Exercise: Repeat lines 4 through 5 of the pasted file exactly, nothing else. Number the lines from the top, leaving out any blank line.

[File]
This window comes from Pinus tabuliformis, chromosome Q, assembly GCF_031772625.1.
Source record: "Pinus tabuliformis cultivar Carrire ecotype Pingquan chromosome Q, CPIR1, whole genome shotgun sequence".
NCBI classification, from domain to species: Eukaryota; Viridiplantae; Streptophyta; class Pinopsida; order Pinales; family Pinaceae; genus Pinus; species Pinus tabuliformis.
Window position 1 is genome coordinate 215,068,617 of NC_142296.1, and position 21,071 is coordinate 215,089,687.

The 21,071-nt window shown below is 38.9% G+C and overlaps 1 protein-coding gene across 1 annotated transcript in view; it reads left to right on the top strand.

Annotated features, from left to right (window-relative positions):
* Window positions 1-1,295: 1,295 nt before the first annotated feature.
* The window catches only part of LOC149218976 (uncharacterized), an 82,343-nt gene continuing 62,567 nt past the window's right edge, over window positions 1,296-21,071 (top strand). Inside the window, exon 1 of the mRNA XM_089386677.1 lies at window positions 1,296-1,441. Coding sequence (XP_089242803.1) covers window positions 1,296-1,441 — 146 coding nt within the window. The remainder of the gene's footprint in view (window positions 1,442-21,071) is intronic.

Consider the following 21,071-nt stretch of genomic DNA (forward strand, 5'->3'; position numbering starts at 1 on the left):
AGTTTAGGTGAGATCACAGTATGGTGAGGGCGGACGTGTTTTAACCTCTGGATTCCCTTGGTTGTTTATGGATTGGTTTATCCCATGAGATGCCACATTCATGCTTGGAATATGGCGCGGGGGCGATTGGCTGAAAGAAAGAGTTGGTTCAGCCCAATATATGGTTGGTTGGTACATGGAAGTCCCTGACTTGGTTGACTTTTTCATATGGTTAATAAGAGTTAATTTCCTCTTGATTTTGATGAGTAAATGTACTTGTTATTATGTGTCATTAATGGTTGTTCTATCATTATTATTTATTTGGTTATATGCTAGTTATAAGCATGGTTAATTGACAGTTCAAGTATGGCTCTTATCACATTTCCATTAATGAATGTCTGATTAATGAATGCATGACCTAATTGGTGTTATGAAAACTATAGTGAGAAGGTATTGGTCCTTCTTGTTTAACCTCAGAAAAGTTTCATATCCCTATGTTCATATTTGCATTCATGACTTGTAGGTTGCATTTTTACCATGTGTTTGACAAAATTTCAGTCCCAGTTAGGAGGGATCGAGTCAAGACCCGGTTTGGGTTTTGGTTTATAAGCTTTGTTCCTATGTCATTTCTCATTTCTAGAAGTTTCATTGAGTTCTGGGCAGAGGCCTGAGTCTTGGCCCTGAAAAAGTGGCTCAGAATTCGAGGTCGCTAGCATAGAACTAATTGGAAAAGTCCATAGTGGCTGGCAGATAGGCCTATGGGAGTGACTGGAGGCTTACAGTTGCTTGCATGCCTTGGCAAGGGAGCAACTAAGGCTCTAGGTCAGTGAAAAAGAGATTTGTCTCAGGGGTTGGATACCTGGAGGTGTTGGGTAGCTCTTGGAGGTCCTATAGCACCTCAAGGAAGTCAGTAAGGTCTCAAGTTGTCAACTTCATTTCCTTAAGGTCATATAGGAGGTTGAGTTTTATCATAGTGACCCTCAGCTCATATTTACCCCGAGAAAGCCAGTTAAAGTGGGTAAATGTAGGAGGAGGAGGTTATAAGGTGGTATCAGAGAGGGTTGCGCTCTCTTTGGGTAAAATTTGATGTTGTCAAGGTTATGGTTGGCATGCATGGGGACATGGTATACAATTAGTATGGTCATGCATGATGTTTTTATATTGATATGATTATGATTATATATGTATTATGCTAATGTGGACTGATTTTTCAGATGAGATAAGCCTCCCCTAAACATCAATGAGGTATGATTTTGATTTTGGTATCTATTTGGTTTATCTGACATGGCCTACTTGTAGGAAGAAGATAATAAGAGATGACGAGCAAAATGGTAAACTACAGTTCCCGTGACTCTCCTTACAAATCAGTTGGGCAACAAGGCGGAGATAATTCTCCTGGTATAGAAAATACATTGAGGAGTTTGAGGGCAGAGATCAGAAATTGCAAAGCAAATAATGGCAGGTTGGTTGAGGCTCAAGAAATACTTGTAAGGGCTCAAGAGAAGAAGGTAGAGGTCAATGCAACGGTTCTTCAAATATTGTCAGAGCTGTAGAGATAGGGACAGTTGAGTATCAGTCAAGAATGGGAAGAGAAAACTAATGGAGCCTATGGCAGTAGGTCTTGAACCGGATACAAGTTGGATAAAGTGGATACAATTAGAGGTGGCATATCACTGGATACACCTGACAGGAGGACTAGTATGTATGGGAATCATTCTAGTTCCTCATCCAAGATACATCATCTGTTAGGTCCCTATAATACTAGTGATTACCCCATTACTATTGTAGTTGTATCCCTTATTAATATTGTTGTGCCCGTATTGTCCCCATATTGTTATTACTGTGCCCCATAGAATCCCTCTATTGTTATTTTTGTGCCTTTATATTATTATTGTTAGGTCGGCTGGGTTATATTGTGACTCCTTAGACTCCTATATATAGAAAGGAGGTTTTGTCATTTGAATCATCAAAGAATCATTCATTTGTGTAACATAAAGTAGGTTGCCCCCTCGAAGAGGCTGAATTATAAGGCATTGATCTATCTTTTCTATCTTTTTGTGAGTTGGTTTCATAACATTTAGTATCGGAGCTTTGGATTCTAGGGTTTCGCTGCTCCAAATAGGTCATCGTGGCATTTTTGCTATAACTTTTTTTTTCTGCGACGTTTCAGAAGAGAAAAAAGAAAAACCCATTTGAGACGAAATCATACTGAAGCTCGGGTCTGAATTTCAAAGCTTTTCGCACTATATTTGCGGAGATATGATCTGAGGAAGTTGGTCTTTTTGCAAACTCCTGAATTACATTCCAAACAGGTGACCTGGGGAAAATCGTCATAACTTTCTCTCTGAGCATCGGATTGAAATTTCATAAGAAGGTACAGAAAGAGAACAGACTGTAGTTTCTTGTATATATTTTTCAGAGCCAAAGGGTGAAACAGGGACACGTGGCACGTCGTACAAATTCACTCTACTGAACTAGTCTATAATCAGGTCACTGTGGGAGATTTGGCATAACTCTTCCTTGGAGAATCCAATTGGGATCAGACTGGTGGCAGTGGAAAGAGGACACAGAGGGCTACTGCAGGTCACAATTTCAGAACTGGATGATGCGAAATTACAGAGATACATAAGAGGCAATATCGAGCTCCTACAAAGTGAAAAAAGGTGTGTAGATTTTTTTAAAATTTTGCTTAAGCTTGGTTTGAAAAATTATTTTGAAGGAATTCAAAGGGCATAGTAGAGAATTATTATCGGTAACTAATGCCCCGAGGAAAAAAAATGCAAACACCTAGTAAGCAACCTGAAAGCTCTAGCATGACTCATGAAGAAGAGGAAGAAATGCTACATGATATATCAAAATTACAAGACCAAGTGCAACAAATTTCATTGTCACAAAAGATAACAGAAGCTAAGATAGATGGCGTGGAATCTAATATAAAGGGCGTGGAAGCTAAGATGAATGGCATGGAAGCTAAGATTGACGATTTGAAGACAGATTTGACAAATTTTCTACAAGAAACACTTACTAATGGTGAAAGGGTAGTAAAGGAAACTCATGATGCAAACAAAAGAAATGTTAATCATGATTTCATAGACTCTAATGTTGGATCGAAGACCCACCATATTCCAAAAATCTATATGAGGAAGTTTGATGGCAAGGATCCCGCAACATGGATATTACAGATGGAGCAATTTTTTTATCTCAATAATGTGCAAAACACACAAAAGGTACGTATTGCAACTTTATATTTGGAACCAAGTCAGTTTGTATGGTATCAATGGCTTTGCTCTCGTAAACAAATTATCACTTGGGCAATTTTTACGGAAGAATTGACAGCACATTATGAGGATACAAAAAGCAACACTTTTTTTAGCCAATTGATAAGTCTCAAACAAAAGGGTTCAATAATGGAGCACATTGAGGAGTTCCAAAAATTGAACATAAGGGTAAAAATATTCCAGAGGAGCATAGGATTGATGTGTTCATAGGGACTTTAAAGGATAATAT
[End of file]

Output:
Window position 1 is genome coordinate 215,068,617 of NC_142296.1, and position 21,071 is coordinate 215,089,687.

The 21,071-nt window shown below is 38.9% G+C and overlaps 1 protein-coding gene across 1 annotated transcript in view; it reads left to right on the top strand.